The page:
Heading into the second decade of the 21st century, we constantly hear about how social media, geolocation, mobile apps and similar technological innovations are changing the way we interact with each other. But how are they changing the way we interact with our governments (particularly local governments)? Are they offering new opportunities for civic engagement? Are they changing the way residents view their role in local government, creating new opportunities for citizen involvement? Or are they cementing old ideas of citizens as customers by facilitating the delivery of government services?

These questions are of particular interest to those of us at the Davenport Institute for Public Engagement and Civic Leadership as we seek to help solve public problems by promoting citizen's participation in governance. We have created this blog to provide up-to-date information relating to what is being called "Government 2.0." We hope what you find here will help local governments and their residents make the most of the technology available for genuine citizen engagement.

New to Gov 2.0? Check out our foundational documents »

Digital for Engagement

On the website for the Harvard Kennedy School’s Ash Center initiative, Data -Smart City SolutionsHollie Russon Gilman looks at how digital tools and data can be combined with “off-line” efforts to create more meaningful engagement:

In order to understand the current experiments that work, it is critical to have a more expansive understanding of 21st-century governance.  This paper outlines a multi-sector approach to governance, includes promising examples, and offers recommendations for practitioners and researchers alike.  Critically, I offer examples that couple civil society with government institutions.  This helps ensure citizen engagement is translated directly into improved policy outcomes.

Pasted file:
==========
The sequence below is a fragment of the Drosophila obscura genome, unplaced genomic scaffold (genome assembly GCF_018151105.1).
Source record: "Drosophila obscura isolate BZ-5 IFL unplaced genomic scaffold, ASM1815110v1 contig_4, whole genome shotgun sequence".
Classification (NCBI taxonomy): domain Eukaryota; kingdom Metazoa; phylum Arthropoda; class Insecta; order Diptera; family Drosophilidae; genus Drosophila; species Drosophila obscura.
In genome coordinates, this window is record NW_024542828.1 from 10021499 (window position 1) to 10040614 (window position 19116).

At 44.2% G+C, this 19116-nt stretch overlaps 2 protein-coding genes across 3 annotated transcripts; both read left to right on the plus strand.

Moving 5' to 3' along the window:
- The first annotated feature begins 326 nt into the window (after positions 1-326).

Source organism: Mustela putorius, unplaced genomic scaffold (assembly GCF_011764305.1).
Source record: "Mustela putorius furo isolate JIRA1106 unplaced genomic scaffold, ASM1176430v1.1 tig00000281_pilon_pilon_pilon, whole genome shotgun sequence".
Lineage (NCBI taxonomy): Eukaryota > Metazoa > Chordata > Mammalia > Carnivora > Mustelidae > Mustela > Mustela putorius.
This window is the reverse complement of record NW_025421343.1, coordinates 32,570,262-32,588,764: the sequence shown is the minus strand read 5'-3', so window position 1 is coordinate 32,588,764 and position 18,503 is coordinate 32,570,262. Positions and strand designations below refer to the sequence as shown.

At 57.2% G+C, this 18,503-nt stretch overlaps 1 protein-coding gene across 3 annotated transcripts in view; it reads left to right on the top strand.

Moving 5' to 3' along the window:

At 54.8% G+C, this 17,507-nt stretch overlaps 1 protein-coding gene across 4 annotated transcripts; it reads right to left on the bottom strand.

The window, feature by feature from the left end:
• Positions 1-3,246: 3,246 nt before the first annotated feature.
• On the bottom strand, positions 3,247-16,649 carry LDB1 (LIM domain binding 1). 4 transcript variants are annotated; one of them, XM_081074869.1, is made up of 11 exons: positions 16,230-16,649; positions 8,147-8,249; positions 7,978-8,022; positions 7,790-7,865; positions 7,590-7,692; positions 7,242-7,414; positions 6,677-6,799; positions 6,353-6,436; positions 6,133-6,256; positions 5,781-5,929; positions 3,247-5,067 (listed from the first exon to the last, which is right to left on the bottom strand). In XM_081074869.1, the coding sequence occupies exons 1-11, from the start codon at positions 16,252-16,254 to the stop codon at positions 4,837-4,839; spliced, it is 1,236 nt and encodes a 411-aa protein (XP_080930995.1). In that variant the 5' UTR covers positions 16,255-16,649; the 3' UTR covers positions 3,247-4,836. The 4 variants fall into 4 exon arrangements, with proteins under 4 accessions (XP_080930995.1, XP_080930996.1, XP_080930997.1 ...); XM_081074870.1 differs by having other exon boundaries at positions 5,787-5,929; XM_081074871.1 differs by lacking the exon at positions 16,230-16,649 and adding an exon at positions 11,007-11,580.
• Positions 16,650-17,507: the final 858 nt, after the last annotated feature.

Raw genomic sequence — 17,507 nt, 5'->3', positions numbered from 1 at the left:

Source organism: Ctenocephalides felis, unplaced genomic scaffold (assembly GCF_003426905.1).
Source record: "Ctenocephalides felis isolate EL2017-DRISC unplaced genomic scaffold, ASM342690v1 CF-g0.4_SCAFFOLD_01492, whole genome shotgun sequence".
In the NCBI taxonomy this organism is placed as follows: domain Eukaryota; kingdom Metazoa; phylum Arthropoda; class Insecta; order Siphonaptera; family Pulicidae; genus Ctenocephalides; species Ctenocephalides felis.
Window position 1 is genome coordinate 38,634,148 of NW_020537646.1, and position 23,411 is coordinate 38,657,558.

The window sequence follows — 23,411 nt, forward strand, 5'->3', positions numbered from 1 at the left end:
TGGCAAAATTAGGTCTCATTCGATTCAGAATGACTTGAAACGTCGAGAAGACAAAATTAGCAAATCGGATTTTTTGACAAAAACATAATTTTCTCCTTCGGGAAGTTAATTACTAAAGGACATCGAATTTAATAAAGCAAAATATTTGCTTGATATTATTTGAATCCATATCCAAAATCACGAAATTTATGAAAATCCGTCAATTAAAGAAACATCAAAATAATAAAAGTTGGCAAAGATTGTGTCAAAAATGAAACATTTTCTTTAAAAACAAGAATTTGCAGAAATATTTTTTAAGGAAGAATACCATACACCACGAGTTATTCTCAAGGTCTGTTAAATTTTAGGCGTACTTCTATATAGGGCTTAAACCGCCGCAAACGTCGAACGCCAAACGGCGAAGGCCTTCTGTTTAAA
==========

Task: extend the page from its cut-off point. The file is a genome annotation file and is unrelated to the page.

She sees digital technology as one piece of a much larger puzzle:

Each model uses technology in its own unique way.  Critically, technology is highly context-specific.  Technology, or the greek techne(craft) and logos (words), is not limited to digital tools but can also include a tent, postcards, or a reconverted mail truck.[3]  The tools and approaches must put the citizens first. These examples focus on collaborative governance models that can foster deeper engagement among neighbors, communities, and elected officials.

You can read more here.

Data: Mapping Flushing

Everyone in California is talking water right now. One of the challenges to conversations about water conservation, water treatment, and potential water recycling is simply a lack of technical knowledge.  But a new app – swirl.ly – is shedding a little light on what happens when you flush (at least in the San Francisco area).  It’s an example of a creative use of data and crowdsourcing to make accessible information about what is in many ways a highly technical topic:

Upon inspection you can spot areas like The Wiggle: a one-mile, zig-zagging bicycle route that minimizes hilly inclines for bicycle riders that generally follows the historical route of the paved-over Sans Souci Valley creek bed. This natural creek has been replaced by pipes following underneath roadways on a grid system. Between the steep incline, the sharp corners, the vast amount of impermeable concrete there is a lot of rainfall and sewage to move in a significantly more constricted way, which tends to cause flooding and overflow after heavy rains.